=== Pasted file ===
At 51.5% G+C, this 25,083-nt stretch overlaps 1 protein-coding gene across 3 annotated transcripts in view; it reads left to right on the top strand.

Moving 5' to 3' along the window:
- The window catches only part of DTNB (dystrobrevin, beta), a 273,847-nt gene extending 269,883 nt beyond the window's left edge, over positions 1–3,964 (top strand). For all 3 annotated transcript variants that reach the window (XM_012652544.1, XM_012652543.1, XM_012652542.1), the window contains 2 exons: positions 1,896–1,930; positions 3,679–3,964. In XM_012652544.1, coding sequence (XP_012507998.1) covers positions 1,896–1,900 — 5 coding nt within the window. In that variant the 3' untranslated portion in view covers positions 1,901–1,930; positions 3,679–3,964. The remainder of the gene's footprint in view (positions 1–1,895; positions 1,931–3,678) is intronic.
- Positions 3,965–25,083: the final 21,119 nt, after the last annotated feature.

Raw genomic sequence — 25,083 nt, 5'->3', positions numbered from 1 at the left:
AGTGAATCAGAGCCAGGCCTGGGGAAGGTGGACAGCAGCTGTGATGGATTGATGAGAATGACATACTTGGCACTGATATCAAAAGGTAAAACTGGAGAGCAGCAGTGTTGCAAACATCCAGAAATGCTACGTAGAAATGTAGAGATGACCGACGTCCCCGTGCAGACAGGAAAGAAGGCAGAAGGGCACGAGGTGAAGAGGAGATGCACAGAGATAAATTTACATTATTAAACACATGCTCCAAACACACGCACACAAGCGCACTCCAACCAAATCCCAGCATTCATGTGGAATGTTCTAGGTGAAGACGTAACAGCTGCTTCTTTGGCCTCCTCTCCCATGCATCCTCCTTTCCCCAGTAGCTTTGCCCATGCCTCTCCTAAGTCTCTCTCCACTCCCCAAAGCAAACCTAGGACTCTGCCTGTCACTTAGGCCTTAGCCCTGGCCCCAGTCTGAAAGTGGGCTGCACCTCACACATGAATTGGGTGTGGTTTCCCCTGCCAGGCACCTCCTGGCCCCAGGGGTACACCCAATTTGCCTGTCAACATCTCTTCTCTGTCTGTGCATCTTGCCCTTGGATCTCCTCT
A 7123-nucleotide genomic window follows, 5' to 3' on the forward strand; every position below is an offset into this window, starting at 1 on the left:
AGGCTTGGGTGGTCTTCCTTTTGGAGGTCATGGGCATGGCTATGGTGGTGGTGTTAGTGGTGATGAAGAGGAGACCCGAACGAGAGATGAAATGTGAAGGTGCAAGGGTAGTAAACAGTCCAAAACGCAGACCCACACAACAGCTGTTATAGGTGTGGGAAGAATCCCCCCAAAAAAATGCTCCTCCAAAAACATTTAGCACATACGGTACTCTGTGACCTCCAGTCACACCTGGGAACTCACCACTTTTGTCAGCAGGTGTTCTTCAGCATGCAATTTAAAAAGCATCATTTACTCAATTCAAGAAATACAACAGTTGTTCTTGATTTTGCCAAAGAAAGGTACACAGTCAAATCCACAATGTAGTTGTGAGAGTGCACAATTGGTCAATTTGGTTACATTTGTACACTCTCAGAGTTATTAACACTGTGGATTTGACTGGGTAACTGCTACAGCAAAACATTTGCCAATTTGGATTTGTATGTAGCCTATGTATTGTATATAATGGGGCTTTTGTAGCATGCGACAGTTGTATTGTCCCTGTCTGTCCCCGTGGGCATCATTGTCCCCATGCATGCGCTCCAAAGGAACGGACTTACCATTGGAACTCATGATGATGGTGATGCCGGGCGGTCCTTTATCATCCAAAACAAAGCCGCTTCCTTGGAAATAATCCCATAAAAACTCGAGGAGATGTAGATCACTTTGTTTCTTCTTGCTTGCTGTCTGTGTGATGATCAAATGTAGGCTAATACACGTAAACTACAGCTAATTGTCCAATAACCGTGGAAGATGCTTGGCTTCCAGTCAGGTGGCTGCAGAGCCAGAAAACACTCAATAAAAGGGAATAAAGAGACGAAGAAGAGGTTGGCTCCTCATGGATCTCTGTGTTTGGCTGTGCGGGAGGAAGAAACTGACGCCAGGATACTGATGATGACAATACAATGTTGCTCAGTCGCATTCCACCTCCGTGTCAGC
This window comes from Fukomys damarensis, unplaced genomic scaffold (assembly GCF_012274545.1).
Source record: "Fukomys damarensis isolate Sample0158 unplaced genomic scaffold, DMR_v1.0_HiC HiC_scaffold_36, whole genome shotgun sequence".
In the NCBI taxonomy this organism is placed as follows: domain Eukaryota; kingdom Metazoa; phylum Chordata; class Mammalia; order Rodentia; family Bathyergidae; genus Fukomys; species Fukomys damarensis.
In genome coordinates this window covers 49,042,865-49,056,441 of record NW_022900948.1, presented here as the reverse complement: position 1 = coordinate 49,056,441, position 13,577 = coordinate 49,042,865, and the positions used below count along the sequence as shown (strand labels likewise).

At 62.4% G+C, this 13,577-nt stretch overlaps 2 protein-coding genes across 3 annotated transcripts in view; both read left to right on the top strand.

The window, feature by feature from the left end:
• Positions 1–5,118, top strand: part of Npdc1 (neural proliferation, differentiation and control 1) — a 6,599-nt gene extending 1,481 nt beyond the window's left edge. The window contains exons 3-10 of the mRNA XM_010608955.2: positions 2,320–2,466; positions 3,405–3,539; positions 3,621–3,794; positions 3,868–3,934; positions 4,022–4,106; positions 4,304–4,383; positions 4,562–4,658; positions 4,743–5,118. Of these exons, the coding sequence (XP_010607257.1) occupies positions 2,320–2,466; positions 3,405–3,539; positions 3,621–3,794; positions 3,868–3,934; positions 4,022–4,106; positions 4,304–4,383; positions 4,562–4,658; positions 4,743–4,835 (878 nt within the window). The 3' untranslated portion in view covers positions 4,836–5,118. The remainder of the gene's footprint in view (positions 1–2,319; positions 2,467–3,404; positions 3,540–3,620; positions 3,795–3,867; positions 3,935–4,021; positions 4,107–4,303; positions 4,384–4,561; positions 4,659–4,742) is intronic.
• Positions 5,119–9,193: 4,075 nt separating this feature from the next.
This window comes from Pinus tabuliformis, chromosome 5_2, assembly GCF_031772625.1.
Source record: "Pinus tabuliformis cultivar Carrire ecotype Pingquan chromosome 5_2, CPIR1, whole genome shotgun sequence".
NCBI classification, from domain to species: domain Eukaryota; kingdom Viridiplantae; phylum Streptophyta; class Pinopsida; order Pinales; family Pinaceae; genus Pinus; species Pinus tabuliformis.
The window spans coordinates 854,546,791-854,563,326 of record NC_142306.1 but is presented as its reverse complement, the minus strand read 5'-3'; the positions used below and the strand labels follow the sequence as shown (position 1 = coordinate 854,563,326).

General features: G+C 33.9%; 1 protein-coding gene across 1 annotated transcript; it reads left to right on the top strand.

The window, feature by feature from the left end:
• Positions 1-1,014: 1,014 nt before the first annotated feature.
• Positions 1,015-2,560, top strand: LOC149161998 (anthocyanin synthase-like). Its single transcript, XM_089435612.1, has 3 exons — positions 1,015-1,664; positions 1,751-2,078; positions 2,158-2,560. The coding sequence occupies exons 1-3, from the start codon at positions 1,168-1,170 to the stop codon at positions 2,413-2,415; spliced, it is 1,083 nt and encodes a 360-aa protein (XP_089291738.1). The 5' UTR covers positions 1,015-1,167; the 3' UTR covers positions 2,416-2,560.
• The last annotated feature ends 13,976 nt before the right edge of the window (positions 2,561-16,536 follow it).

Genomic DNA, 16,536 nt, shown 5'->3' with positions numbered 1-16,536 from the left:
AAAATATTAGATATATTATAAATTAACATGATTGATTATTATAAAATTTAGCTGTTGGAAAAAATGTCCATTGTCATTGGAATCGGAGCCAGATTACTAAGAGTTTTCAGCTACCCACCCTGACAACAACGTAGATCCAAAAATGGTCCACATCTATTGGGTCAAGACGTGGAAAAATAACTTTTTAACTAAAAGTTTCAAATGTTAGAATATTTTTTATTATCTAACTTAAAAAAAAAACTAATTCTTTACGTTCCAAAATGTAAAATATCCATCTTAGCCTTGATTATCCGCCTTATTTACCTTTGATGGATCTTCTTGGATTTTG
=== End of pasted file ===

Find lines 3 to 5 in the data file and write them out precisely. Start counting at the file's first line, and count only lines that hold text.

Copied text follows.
- The window catches only part of DTNB (dystrobrevin, beta), a 273,847-nt gene extending 269,883 nt beyond the window's left edge, over positions 1–3,964 (top strand). For all 3 annotated transcript variants that reach the window (XM_012652544.1, XM_012652543.1, XM_012652542.1), the window contains 2 exons: positions 1,896–1,930; positions 3,679–3,964. In XM_012652544.1, coding sequence (XP_012507998.1) covers positions 1,896–1,900 — 5 coding nt within the window. In that variant the 3' untranslated portion in view covers positions 1,901–1,930; positions 3,679–3,964. The remainder of the gene's footprint in view (positions 1–1,895; positions 1,931–3,678) is intronic.
- Positions 3,965–25,083: the final 21,119 nt, after the last annotated feature.

Raw genomic sequence — 25,083 nt, 5'->3', positions numbered from 1 at the left: